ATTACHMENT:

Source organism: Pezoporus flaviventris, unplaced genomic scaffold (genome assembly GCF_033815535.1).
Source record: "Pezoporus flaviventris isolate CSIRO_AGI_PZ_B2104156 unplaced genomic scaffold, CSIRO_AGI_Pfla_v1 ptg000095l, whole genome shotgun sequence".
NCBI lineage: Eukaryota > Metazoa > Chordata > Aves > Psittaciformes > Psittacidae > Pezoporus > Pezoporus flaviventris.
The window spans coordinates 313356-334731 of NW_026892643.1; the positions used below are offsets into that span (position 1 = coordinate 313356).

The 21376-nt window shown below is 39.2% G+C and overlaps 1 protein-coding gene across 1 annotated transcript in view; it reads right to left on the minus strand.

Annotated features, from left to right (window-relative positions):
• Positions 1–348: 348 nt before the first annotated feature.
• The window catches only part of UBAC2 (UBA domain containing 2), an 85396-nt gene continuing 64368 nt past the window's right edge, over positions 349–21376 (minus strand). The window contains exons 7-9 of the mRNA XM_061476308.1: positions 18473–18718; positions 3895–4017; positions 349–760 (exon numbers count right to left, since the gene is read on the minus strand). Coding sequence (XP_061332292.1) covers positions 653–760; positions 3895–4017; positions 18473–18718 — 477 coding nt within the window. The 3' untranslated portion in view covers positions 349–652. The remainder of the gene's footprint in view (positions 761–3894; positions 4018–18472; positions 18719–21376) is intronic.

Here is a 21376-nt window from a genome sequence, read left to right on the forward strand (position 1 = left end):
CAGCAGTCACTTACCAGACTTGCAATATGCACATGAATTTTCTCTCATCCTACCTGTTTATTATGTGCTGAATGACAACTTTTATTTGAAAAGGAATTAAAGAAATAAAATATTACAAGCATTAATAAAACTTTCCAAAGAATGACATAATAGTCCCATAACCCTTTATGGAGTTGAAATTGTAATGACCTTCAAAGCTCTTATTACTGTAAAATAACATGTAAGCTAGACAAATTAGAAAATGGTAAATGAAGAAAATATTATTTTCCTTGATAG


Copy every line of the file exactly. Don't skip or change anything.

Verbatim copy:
Source organism: Pezoporus flaviventris, unplaced genomic scaffold (genome assembly GCF_033815535.1).
Source record: "Pezoporus flaviventris isolate CSIRO_AGI_PZ_B2104156 unplaced genomic scaffold, CSIRO_AGI_Pfla_v1 ptg000095l, whole genome shotgun sequence".
NCBI lineage: Eukaryota > Metazoa > Chordata > Aves > Psittaciformes > Psittacidae > Pezoporus > Pezoporus flaviventris.
The window spans coordinates 313356-334731 of NW_026892643.1; the positions used below are offsets into that span (position 1 = coordinate 313356).

The 21376-nt window shown below is 39.2% G+C and overlaps 1 protein-coding gene across 1 annotated transcript in view; it reads right to left on the minus strand.

Annotated features, from left to right (window-relative positions):
• Positions 1–348: 348 nt before the first annotated feature.
• The window catches only part of UBAC2 (UBA domain containing 2), an 85396-nt gene continuing 64368 nt past the window's right edge, over positions 349–21376 (minus strand). The window contains exons 7-9 of the mRNA XM_061476308.1: positions 18473–18718; positions 3895–4017; positions 349–760 (exon numbers count right to left, since the gene is read on the minus strand). Coding sequence (XP_061332292.1) covers positions 653–760; positions 3895–4017; positions 18473–18718 — 477 coding nt within the window. The 3' untranslated portion in view covers positions 349–652. The remainder of the gene's footprint in view (positions 761–3894; positions 4018–18472; positions 18719–21376) is intronic.

Here is a 21376-nt window from a genome sequence, read left to right on the forward strand (position 1 = left end):
CAGCAGTCACTTACCAGACTTGCAATATGCACATGAATTTTCTCTCATCCTACCTGTTTATTATGTGCTGAATGACAACTTTTATTTGAAAAGGAATTAAAGAAATAAAATATTACAAGCATTAATAAAACTTTCCAAAGAATGACATAATAGTCCCATAACCCTTTATGGAGTTGAAATTGTAATGACCTTCAAAGCTCTTATTACTGTAAAATAACATGTAAGCTAGACAAATTAGAAAATGGTAAATGAAGAAAATATTATTTTCCTTGATAG